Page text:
Discuss the significance and nature of Winston's dreams. Deconstruct the dream wherein O'Brien claims that they "shall meet in a place where there is no darkness" (Orwell 25), and the dream in which Winston's mother and sister disappear (29). What are the underpinnings of these dreams? What deeper meanings do they hold? Why does the author devote as much time as he does to Winston's dreams?
1 Answer | Add Yours
The dream in which Winston's mother and sister disappear represents his guilt. When Winston was a young boy, he took more food from his mom and sister than he was supposed to. His mother pleaded with him to stop, but Winston took it and ran out. That was the last time Winston ever saw them. He sees them on a sinking ship about to die, and Winston believes that it was his actions that got them killed. The dream is being used to highlight his guilty feelings.
The dream in which O'Brien tells Winston that they "shall meet in a place where there is no darkness" is a hopeful line and dream for Winston. He believes it means that there is a place where the Party doesn't exist or a time when it won't exist. That will be "the light" for Winston. In reality though, the dream foreshadows Winston's time of torture with O'Brien where the lights are always on.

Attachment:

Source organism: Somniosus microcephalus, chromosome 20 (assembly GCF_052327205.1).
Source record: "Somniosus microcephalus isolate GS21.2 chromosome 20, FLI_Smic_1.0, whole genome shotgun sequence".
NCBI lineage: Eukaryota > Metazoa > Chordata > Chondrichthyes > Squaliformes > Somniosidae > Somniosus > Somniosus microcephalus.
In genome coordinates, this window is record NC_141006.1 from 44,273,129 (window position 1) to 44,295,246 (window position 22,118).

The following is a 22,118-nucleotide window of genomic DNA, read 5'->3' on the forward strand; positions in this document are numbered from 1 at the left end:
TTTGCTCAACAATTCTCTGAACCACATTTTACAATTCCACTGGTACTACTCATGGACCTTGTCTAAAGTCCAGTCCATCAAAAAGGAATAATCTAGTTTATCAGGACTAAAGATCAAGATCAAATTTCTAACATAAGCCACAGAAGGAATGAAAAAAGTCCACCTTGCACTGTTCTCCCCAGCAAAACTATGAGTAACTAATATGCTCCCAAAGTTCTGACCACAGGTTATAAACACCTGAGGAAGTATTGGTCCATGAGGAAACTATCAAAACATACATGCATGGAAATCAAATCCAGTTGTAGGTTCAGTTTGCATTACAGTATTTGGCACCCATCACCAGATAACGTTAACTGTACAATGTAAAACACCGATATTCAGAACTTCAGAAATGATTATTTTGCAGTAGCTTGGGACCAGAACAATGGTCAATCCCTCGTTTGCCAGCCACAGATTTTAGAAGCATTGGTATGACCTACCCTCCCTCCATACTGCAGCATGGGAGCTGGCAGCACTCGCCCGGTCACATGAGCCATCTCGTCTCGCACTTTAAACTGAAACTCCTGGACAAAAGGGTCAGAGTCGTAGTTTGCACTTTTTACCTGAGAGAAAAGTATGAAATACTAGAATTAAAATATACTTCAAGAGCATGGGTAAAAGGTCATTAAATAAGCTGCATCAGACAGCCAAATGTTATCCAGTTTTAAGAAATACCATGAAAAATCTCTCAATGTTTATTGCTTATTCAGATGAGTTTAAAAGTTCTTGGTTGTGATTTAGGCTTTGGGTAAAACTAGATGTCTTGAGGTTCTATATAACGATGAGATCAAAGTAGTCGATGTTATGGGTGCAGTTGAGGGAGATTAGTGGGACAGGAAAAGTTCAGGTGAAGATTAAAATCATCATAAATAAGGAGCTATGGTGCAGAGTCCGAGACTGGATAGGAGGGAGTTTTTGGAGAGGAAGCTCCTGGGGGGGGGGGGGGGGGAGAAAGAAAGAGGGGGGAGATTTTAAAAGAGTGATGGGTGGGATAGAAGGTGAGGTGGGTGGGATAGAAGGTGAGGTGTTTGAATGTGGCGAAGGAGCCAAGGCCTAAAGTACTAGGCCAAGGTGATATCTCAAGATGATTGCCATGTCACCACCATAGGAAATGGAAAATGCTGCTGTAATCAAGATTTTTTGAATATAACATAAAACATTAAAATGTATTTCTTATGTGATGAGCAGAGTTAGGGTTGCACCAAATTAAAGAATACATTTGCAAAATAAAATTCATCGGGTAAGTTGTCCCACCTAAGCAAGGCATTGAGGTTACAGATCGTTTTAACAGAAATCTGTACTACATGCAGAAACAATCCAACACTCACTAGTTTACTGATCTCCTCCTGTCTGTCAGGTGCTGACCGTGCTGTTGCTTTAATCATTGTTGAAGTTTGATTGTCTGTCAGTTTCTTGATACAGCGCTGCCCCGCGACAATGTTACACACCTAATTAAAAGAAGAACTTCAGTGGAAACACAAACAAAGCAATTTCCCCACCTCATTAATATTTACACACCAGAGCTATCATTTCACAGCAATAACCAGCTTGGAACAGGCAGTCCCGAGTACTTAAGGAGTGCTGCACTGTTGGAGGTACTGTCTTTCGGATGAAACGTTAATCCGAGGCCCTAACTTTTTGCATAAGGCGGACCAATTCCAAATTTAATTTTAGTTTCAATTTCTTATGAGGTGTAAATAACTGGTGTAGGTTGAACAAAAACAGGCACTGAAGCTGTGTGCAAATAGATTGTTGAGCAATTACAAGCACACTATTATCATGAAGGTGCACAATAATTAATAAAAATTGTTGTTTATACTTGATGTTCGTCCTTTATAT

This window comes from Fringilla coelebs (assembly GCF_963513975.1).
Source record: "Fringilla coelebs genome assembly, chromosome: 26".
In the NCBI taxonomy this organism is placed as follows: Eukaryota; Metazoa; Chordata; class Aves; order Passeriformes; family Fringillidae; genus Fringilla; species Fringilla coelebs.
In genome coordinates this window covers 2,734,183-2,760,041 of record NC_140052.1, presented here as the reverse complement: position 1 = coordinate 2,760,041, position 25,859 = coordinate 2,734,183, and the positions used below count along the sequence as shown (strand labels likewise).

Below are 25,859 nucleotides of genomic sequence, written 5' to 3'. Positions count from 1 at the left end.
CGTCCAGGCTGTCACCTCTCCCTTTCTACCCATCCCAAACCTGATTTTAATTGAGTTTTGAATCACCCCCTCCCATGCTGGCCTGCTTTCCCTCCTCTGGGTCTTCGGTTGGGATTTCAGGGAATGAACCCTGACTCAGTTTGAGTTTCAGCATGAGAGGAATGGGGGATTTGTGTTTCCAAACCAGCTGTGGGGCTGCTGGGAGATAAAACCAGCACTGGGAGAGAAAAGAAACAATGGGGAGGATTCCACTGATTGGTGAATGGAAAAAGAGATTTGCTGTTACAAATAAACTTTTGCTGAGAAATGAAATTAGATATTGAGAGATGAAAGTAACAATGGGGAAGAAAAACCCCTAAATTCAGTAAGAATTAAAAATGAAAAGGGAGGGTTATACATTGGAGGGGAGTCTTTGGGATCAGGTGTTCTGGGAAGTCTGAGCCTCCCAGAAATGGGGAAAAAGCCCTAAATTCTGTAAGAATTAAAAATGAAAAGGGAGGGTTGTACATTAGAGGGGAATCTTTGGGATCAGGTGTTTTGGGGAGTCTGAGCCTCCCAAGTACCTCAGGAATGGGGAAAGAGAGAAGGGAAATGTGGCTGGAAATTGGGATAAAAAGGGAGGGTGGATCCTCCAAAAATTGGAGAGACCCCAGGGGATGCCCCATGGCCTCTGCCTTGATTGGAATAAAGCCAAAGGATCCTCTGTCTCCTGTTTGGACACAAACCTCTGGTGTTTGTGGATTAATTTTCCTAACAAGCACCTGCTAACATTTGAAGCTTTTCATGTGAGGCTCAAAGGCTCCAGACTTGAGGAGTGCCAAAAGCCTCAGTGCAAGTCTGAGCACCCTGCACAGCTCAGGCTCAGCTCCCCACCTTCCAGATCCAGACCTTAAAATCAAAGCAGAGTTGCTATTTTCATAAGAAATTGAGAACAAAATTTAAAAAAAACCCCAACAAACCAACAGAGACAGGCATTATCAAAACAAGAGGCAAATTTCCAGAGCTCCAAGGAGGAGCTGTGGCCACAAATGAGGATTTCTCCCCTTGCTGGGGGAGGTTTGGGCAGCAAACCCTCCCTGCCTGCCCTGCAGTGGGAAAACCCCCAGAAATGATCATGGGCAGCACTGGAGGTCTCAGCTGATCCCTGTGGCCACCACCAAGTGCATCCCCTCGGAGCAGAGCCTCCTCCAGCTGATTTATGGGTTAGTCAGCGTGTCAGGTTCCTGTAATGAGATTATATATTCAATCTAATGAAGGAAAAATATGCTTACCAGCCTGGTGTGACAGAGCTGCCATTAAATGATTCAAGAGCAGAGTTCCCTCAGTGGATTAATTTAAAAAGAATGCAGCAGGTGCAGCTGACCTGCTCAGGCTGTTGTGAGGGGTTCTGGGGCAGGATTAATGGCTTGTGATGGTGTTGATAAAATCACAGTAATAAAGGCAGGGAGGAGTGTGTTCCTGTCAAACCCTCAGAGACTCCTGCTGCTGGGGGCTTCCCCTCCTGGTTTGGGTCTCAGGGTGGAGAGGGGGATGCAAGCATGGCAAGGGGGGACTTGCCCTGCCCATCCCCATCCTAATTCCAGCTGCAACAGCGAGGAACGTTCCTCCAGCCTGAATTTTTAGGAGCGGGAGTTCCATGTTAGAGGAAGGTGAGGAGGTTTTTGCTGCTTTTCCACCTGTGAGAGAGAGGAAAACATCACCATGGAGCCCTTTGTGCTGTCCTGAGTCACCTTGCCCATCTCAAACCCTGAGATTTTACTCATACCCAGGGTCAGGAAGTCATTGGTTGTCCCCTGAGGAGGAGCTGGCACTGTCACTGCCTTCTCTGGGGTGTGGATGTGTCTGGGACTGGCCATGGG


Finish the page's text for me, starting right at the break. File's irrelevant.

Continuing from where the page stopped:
The reason that Orwell devotes time to these dreams is that they further develop Winston as a character. Recalling the information about his mother, the reader realizes that Winston has a volatile, rebellious side to him. The dream shows that he is not sadistic though. He harbors genuine guilt. The O'Brien dream continues to highlight Winston's desire for rebellion, especially when you remember that he had another dream with a naked woman that destroys the party. Winston hates the party, and his dreams show that emotion as well as his desire to do something about it.
We’ve answered 319,658 questions. We can answer yours, too.Ask a question